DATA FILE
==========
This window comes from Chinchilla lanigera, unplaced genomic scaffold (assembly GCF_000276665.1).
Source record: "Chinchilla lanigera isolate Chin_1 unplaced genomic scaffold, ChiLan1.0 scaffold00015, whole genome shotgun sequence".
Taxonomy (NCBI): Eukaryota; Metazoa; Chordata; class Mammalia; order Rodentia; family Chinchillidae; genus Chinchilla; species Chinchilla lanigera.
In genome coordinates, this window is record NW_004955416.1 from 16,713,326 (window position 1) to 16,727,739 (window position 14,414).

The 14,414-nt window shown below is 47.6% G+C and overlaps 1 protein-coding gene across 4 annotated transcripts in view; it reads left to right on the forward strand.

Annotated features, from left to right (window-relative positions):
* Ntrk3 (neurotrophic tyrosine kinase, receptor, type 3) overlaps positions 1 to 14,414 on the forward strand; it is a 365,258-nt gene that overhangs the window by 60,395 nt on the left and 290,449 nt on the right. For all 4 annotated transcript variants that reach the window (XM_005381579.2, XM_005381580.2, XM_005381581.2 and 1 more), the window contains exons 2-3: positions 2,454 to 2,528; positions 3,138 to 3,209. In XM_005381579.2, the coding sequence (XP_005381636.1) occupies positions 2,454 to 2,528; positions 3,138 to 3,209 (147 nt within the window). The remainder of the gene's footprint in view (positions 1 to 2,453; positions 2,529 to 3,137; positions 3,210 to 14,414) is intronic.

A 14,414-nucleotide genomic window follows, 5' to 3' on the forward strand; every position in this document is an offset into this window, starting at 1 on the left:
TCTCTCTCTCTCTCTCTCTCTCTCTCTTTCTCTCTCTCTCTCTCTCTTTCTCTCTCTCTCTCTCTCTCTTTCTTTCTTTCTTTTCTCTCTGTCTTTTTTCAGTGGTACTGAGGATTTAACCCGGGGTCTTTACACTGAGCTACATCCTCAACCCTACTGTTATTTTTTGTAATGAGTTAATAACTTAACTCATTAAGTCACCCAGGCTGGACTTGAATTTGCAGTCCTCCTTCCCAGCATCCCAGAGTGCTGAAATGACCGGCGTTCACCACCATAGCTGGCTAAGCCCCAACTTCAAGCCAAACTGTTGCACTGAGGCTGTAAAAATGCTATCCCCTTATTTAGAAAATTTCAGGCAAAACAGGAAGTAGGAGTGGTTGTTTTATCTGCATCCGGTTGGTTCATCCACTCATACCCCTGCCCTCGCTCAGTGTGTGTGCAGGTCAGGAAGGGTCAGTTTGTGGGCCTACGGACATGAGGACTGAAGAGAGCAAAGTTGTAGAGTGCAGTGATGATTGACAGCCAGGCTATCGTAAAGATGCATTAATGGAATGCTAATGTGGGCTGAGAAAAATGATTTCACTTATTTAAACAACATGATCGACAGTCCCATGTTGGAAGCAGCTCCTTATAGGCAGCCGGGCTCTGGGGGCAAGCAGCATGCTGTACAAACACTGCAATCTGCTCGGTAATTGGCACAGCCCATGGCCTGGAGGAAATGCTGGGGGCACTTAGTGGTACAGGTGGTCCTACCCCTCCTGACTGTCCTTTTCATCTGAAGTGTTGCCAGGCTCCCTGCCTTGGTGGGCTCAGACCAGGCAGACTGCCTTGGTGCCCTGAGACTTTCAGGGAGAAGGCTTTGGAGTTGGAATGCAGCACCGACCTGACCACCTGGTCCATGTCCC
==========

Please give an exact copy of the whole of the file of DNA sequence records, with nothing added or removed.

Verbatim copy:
This window comes from Chinchilla lanigera, unplaced genomic scaffold (assembly GCF_000276665.1).
Source record: "Chinchilla lanigera isolate Chin_1 unplaced genomic scaffold, ChiLan1.0 scaffold00015, whole genome shotgun sequence".
Taxonomy (NCBI): Eukaryota; Metazoa; Chordata; class Mammalia; order Rodentia; family Chinchillidae; genus Chinchilla; species Chinchilla lanigera.
In genome coordinates, this window is record NW_004955416.1 from 16,713,326 (window position 1) to 16,727,739 (window position 14,414).

The 14,414-nt window shown below is 47.6% G+C and overlaps 1 protein-coding gene across 4 annotated transcripts in view; it reads left to right on the forward strand.

Annotated features, from left to right (window-relative positions):
* Ntrk3 (neurotrophic tyrosine kinase, receptor, type 3) overlaps positions 1 to 14,414 on the forward strand; it is a 365,258-nt gene that overhangs the window by 60,395 nt on the left and 290,449 nt on the right. For all 4 annotated transcript variants that reach the window (XM_005381579.2, XM_005381580.2, XM_005381581.2 and 1 more), the window contains exons 2-3: positions 2,454 to 2,528; positions 3,138 to 3,209. In XM_005381579.2, the coding sequence (XP_005381636.1) occupies positions 2,454 to 2,528; positions 3,138 to 3,209 (147 nt within the window). The remainder of the gene's footprint in view (positions 1 to 2,453; positions 2,529 to 3,137; positions 3,210 to 14,414) is intronic.

A 14,414-nucleotide genomic window follows, 5' to 3' on the forward strand; every position in this document is an offset into this window, starting at 1 on the left:
TCTCTCTCTCTCTCTCTCTCTCTCTCTTTCTCTCTCTCTCTCTCTCTTTCTCTCTCTCTCTCTCTCTCTTTCTTTCTTTCTTTTCTCTCTGTCTTTTTTCAGTGGTACTGAGGATTTAACCCGGGGTCTTTACACTGAGCTACATCCTCAACCCTACTGTTATTTTTTGTAATGAGTTAATAACTTAACTCATTAAGTCACCCAGGCTGGACTTGAATTTGCAGTCCTCCTTCCCAGCATCCCAGAGTGCTGAAATGACCGGCGTTCACCACCATAGCTGGCTAAGCCCCAACTTCAAGCCAAACTGTTGCACTGAGGCTGTAAAAATGCTATCCCCTTATTTAGAAAATTTCAGGCAAAACAGGAAGTAGGAGTGGTTGTTTTATCTGCATCCGGTTGGTTCATCCACTCATACCCCTGCCCTCGCTCAGTGTGTGTGCAGGTCAGGAAGGGTCAGTTTGTGGGCCTACGGACATGAGGACTGAAGAGAGCAAAGTTGTAGAGTGCAGTGATGATTGACAGCCAGGCTATCGTAAAGATGCATTAATGGAATGCTAATGTGGGCTGAGAAAAATGATTTCACTTATTTAAACAACATGATCGACAGTCCCATGTTGGAAGCAGCTCCTTATAGGCAGCCGGGCTCTGGGGGCAAGCAGCATGCTGTACAAACACTGCAATCTGCTCGGTAATTGGCACAGCCCATGGCCTGGAGGAAATGCTGGGGGCACTTAGTGGTACAGGTGGTCCTACCCCTCCTGACTGTCCTTTTCATCTGAAGTGTTGCCAGGCTCCCTGCCTTGGTGGGCTCAGACCAGGCAGACTGCCTTGGTGCCCTGAGACTTTCAGGGAGAAGGCTTTGGAGTTGGAATGCAGCACCGACCTGACCACCTGGTCCATGTCCC